Conventional thinking suggests that the transition from high school to university or college is daunting and intimidating for the students making it, but a recent study in the U.S suggests that the students themselves are relatively comfortable with it, perhaps inappropriately so. The data suggests that many students are entering university or college without realistic expectations and without necessary non-academic skills (self-control, independence, goal-setting, and discipline). According to the report, nearly half of students in grades 7 through 12 expressed that they do not believe that university will be difficult. The report identifies lack of awareness by students of the personal and academic challenges awaiting them as an important reason for academic failure.
The fact is that students pursuing higher education will be faced with a variety of new experiences and challenges that most are unprepared for. Greater levels of freedom and independence, vastly different teaching approaches and academic expectations, and much larger class sizes with greater anonymity are the just a few of the differences students will find. And if they are leaving home to do it in a new community, they will quickly realize that they also left behind a vital support structure (parents, teachers, friends) which contributed in significant ways to their high school success.
My experience with students who have learning disabilities suggests that in some ways many of them may be better prepared for this transition than their counterparts. In general, they have needed to work harder than their peers to arrive at the same place. They have probably needed to develop a unique set of skills in time management, planning/organization, and study strategies, just to stay afloat. They have needed to work longer, and harder, and smarter, so that by the time they arrive at university they are harbouring no illusions about it being easy. If anything, they appear to have more realistic expectations about what it will take to graduate, and fully expect to be appropriately challenged by it.
Having said that, it is also true that students don’t always know what they don’t know. At the University of Windsor we offer a transition program for students with learning disabilities who are coming to us from high school. The BUILD Program (Bridge to University for Individuals with Learning Disabilities), is a week long program designed to provide students with the information and skills they will need to have a smooth transition to their post-secondary careers. In order to assess the effectiveness of the program, we have students complete pre and post-program surveys. At the beginning of the program, students generally feel that they already have all the tools they will need to have success. By the end of the program though, after a week of exploring tools and technologies and supports and services that they hardly knew existed, students are expressing a recognition that there is still much they can learn, and indicate a desire and willingness to explore additional ways to make themselves more effective students.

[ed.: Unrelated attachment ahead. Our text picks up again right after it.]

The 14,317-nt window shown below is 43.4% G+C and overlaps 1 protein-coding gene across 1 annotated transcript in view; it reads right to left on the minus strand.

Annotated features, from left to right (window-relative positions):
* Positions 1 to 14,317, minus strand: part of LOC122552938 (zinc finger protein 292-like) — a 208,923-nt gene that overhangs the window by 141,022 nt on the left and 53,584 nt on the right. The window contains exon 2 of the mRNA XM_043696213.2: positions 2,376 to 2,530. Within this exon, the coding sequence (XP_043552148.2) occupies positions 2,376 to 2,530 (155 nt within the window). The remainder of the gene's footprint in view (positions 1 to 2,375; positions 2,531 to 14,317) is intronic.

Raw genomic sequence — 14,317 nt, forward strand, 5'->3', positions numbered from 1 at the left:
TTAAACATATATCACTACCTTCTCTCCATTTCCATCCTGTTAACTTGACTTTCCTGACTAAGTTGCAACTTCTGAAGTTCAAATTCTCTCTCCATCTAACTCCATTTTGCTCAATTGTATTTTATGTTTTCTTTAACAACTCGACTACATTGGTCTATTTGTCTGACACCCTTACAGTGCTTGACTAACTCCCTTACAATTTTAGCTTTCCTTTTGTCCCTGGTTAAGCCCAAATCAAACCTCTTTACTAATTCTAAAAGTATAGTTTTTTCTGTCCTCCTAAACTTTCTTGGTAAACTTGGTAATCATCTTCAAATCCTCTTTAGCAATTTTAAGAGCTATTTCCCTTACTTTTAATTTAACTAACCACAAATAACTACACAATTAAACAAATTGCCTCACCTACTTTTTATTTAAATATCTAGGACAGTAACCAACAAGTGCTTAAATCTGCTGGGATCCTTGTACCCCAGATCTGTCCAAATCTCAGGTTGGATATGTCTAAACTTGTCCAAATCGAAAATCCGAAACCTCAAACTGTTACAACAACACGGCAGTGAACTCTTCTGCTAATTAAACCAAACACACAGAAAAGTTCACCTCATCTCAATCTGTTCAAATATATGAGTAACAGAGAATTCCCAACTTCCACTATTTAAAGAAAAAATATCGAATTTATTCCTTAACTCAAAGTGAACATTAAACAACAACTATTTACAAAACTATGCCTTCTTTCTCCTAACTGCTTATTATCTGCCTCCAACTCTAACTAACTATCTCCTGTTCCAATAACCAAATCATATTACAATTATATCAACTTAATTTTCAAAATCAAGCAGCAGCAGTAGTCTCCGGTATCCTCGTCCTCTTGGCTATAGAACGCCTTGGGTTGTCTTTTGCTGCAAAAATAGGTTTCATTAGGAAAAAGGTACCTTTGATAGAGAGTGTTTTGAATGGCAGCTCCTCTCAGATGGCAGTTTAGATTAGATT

The Ontario Ministry of Training, Colleges and Universities (MTCU), has long recognized that students with disabilities face a unique set of challenges when considering post-secondary education. That is why they specifically fund offices for students with disabilities at every college and university in Ontario, and why they provide funding for The BUILD Program and programs like it across the province. It is also why they funded the creation of a website loaded with information for students with disabilities who want to go to college or university. The Transition Resource Guide for Students with Disabilities is a great place to start if you are a high school student considering post-secondary options. Arming yourself with as much information as you can will allow you to make the best possible choices for yourself, ensuring that you arrive at university/college appropriately excited and perhaps a little bit nervous, but confident that you are fully prepared to succeed into the future you have planned.